Diet: Generally nocturnal, foraging in early morning, late afternoon, or evening they eat just about anything they encounter ranging from nuts, grasses, berries, birds, roots, tubers, insects, small reptiles, and some Australian species known to take down lambs and deer.
Predators & defense: The wild boar’s prime predator is humans. In other areas, they are feeded upon by large cats such as tigers, cougars, and panthers. Wolves and coyotes hunt the piglets though on occasion take adults. Striped hyena also feed on boars in Northwest Africa, he Middle East, and India. Young piglets are preyed upon by pythons and other large snakes, larger birds of prey, various wild felids, alligators, and crocodiles. Larger hogs have been taken by alligators and crocodiles. Some American black bears and grizzlies have been known to take down wild boars for food. If cornered, trapped, or surprised, especially with their young, they will become vicious and defensive. Males lower their heads before charging and moves upwards with their tusks to slash their victim. Females charge with head up, mouth wide open, reading to bite their foreseen threat.
Use by humans: Boar hair from the back of the neck was originally used to create the bristles on toothbrushes until synthetic materials such as plastic replaced it in the 1930s. Boar hair has been also used to make shaving brushes, hair brushes, and paintbrushes. Boar hair paint brushes are best treasured for oil paintings. Boars are farmed for meat, common in restaurants and butcher shops in France and Italy.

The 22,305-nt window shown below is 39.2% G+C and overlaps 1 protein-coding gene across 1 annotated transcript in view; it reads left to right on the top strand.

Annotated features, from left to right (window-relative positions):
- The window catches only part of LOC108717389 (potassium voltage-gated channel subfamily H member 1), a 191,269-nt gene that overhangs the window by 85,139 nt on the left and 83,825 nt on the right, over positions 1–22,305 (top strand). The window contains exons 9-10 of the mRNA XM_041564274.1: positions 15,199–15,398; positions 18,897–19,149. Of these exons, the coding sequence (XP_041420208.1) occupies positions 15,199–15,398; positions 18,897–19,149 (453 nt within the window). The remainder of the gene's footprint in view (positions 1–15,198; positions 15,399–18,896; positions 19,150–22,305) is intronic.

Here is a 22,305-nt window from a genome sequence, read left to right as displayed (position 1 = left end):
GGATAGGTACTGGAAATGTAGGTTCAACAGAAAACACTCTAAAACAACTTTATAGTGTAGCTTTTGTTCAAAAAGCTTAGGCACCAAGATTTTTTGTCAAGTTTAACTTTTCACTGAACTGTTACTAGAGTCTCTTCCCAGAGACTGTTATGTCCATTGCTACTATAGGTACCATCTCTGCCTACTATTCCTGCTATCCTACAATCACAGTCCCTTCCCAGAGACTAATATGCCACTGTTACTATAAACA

Cause and Concern: In the United Kingdom, wild boar were added to the Dangerous Wild Animals Act 1976 requiring licenses and permits to raise them. Many were set free, like the giant cats, amongst the countryside leading to myths and legends of giant “mega” hogs terrorizing communities. Eating of boar meat in Japan has been linked to the transmission of Hepatitis E, though not in other countries. “Feral” pigs are known to cause damage to crops, vegetation, trees, destroying ground-nesting bird nests, turtle eggs, and carrying disease. “Feral pigs” have interbred with wild boar creating different sub-species that can become confused. In New Zealand, these are called “tuskers” or “Captain Cookers” as blamed to be descendant from liberations and gifts to the Māori by explorer Captain James Cook in 1770. Feral pigs in the United States were estimated to have caused over 800 million dollars in property damage a year based on 2008 statistics causing “feral hogs” to be labeled an invasive species leading to “shoot on sight” protocol in some parts of the United States requiring no hunting permits or limits.